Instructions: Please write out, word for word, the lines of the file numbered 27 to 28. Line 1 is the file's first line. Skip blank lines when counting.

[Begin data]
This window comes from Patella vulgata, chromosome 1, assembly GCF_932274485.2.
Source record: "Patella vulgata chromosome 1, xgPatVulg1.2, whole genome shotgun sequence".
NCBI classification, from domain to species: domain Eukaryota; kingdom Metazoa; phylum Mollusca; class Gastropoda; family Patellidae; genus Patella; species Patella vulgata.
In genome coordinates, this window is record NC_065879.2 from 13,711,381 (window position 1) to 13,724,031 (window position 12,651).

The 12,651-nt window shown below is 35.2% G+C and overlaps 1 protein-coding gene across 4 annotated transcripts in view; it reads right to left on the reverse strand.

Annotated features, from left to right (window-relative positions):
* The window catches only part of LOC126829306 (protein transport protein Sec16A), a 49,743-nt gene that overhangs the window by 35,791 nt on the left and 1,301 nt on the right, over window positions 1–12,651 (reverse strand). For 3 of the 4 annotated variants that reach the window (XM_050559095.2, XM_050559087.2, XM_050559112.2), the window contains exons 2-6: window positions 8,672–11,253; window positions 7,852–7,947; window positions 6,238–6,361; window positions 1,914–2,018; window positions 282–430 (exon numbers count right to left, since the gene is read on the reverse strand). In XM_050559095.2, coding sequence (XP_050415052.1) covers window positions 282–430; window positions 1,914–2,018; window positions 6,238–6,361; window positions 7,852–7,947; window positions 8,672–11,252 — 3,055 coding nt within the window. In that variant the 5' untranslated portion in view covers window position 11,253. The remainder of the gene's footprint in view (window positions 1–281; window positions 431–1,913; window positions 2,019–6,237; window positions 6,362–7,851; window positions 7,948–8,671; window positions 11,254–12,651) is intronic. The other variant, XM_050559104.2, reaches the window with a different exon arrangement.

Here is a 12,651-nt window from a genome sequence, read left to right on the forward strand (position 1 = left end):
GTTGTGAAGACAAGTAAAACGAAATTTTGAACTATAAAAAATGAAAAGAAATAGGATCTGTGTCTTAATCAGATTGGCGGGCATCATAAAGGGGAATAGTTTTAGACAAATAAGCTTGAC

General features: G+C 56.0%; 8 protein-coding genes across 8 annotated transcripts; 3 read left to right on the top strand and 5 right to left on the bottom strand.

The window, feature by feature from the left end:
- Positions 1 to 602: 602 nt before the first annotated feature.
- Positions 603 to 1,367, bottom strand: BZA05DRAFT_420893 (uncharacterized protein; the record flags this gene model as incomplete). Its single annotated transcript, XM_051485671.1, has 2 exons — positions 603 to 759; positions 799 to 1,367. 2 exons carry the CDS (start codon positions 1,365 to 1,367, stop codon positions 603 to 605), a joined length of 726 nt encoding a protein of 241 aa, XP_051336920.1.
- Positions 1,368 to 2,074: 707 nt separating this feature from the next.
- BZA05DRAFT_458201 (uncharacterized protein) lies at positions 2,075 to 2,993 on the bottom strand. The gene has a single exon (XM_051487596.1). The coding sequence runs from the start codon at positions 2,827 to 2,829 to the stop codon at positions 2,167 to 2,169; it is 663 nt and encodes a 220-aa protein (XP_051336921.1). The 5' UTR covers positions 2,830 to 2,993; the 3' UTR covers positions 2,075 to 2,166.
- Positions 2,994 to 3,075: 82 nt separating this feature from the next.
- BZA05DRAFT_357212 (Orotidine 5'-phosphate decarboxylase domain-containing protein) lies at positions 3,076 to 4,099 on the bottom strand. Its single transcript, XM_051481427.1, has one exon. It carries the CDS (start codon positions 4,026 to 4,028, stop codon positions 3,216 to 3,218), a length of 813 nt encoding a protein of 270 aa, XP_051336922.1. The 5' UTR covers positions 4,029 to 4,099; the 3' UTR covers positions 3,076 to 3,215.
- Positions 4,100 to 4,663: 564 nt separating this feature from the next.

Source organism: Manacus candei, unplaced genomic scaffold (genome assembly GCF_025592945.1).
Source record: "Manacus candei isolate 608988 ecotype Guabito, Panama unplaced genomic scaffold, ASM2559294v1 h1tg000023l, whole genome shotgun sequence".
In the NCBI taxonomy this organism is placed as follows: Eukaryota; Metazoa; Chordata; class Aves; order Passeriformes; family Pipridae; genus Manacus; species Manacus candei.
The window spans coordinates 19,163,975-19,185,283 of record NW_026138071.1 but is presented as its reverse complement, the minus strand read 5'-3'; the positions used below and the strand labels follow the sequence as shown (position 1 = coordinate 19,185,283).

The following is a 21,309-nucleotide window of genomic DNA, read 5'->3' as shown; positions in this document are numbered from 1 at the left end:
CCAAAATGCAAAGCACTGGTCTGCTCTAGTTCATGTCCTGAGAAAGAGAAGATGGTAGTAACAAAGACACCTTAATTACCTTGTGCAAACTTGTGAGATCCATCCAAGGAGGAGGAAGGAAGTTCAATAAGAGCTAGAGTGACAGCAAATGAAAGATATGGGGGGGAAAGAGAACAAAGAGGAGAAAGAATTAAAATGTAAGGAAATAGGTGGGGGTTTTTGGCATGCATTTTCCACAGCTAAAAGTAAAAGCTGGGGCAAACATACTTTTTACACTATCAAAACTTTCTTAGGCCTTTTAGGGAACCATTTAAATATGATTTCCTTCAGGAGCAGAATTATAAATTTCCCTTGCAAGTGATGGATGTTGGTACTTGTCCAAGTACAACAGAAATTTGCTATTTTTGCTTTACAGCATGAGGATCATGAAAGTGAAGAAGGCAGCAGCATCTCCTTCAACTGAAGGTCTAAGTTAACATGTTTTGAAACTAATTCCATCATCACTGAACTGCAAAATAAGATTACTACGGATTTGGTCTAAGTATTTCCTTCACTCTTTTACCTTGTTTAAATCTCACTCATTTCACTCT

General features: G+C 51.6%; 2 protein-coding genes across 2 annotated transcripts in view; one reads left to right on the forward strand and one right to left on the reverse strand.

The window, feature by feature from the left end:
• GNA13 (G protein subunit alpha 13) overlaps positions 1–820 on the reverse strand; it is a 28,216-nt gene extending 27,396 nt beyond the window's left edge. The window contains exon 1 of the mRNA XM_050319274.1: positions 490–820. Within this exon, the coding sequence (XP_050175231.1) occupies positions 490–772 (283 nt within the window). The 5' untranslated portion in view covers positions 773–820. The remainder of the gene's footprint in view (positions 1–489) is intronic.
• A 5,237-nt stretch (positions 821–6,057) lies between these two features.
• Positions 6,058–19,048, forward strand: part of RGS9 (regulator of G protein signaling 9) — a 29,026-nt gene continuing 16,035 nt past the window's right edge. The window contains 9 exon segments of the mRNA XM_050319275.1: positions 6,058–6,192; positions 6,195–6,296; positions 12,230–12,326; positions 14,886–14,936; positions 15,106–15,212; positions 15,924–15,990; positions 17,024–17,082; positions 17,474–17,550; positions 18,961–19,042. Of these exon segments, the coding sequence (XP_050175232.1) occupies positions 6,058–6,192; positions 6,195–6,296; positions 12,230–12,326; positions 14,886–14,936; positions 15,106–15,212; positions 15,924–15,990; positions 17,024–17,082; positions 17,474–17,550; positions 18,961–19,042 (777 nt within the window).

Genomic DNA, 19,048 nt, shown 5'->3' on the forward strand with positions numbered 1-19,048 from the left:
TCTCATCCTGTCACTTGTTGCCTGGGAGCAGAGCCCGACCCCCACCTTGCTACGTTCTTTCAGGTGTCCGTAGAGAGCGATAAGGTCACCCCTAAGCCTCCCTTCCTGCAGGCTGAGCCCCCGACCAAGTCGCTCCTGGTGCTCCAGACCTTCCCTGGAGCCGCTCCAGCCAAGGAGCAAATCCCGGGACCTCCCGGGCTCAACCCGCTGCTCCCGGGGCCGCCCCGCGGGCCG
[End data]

• GNA13 (G protein subunit alpha 13) overlaps positions 1–820 on the reverse strand; it is a 28,216-nt gene extending 27,396 nt beyond the window's left edge. The window contains exon 1 of the mRNA XM_050319274.1: positions 490–820. Within this exon, the coding sequence (XP_050175231.1) occupies positions 490–772 (283 nt within the window). The 5' untranslated portion in view covers positions 773–820. The remainder of the gene's footprint in view (positions 1–489) is intronic.
• A 5,237-nt stretch (positions 821–6,057) lies between these two features.